J: Everyone is different but the older you get, you start putting prices on everything. I am gone from family and loved ones for x-a-time-a year and where is that getting me where is the payoff for that on missing out on things. When we started touring we weren’t that young but here we are now and we still enjoy doing it but it’s also tiring and you do start to think about your niece’s birthday which you’re missing or the little everyday-things that you take for granted as younger people and find them more important as you age. But it’s our job and that is a good way to look at it as it helps keeping it a little in perspective and keep you grounded because I also don’t have to go anywhere for a large part of the year when I am at home all the time.
Me: Do you write on tour?
J: In the past I had big plans of getting to work on tour because there are so many hours when you are just sitting there but I can’t get myself to it but I think a lot about it, I can’t really truly write unless I am at home.
Me: But you probably mull it over in your head.
J: Yeah and that’s a big part of not just my writing but my process for everything in life. As you get older you realize, ‘Oh, I do things the same way over and over’, so whether it be building a dresser or writing a song, I do that a lot, I sit there and think about things, I internalize it, I don’t sketch it out, I think about it until I am ready to do it.
Me: Speaking of the song “Capsule”, if you had a time capsule right now, would you know what to put in?
J: Probably my hair for when it’s gone.
Me: “Mines” for me was really dense but with this one, it was more open, there was more space, was that something you tried to do?
J: I think whatever we wanted to do with “Mines” we got that out of our system (laughs). We did this album more light-hearted musically, whether it is that lyrically or conceptually, more like the first couple of records, it’s more upbeat and fun to play and we did simplify things a little. Speaking for myself, when “Friends and Foe” came out it was the best we could do at the time and with “Mines” we were trying to take the production up a notch and better ourselves and better what we did before and we probably didn’t achieve that.
But this album, it was just two of us and it was different and it changed how we were approaching the songs and everything. Danny and I have the same process, we were writing the same way as we did when Brent was still in the band, nothing really changed but I think it is just easier with two people to agree on a structure. A lot of times with “Friends and Foes” songs would take shape on everyone’s imput on how they’d think it should be and you ended up compromising a lot and things would go from simple to more complicated because someone had to put their two cents in.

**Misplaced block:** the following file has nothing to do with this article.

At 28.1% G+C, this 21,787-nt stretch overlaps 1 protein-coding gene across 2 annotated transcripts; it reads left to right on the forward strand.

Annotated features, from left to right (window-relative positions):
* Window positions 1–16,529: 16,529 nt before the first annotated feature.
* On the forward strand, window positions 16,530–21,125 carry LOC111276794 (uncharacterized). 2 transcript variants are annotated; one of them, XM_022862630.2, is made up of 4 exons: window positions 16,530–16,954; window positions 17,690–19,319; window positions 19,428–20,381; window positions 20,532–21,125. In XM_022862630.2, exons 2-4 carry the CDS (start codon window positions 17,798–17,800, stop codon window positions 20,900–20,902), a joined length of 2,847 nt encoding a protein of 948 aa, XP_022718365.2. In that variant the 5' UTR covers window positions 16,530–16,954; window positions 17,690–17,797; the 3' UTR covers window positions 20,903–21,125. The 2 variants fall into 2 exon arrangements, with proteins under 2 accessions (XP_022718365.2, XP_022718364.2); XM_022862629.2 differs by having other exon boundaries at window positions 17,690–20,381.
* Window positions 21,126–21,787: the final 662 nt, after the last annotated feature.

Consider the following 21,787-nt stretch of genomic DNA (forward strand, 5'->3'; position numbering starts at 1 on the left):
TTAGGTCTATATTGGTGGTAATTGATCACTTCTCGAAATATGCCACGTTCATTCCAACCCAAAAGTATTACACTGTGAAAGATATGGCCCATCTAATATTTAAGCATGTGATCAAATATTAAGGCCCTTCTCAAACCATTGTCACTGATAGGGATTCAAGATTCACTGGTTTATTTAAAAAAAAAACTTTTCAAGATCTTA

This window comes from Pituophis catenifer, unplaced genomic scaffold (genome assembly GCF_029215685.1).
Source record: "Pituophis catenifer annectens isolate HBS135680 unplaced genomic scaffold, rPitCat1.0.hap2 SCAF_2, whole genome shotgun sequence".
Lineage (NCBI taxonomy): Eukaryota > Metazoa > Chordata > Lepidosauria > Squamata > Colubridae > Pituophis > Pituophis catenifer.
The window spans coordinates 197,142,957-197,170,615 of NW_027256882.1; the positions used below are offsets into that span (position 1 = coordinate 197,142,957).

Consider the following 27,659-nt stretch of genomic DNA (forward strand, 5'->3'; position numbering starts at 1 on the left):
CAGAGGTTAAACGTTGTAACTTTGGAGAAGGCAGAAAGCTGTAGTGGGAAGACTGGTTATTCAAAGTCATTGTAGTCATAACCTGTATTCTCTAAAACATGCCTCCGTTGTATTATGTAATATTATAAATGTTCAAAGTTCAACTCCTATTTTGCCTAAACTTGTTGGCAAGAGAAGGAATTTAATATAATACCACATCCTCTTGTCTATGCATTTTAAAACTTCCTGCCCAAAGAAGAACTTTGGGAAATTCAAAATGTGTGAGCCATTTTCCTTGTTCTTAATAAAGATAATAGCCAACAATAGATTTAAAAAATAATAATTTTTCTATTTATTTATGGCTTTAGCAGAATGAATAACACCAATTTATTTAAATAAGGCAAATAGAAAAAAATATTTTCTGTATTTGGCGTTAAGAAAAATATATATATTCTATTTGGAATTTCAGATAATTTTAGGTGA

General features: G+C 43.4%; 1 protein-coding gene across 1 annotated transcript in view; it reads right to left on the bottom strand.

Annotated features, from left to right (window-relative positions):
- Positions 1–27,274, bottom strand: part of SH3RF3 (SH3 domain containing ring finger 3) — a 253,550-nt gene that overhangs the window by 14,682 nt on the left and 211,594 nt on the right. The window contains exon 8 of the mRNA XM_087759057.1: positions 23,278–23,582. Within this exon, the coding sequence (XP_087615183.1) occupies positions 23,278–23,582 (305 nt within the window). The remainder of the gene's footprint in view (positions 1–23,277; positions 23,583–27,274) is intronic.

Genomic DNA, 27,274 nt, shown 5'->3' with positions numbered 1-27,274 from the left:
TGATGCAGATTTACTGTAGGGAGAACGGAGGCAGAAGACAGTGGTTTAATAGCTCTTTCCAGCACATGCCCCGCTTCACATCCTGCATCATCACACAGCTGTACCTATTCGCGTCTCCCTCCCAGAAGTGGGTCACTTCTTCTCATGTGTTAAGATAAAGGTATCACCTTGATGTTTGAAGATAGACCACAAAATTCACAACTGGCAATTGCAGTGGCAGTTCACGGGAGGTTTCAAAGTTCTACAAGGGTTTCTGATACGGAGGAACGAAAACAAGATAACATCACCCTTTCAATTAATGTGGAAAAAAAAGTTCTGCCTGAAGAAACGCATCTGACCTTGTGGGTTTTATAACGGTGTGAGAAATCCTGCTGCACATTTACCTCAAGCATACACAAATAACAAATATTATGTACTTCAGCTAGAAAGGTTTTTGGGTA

Me: Do you edit your songs or do you add one piece after the other?
J: I am more the one piece-type, we play around and I would come up with a chord structure for a sound. The first song of the album (“Plumage”) is a good example, first it started as this song on the piano that I was kicking around for years and I played it on the piano as a rough demo and I gave it to Danny well before we completed any number and he thought it sounded like Grizzly Bear, because it’s the piano and the way it ended up, I never would have guessed that it would turn out like that because the way I imagined it was totally different but once we came down and recorded it, adding parts, it really changes. So, our process is more additive than subtractive.
Me: Can you listen to your albums when you’re done with them?
J: I can listen to them. I can listen to them in a more healthy way after some time. If I listen to them right after it’s been mixed I always pick out things and think ‘we could have done so much better’ but it is what it is. But now if I listen to it, it’s much more enjoyable months and months after it’s finished.
When everything is too fresh, when you have knowledge of every little bit and piece of something then it is too easy to pick apart what you didn’t do what you could have done…
Me:…I think it’s because you’re still in the place where you think you’re working on it and so you can’t see the end result. And then years later you sometimes can’t even believe how you came up with it.
J: Yeah, especially when it comes to playing it live. Many times it was, ‘Ok, how did I play that?’ Many times I can’t even remember because it was just this moment in time when you recorded and then moved on and then you train yourselves to play something that you played, it’s a weird thing.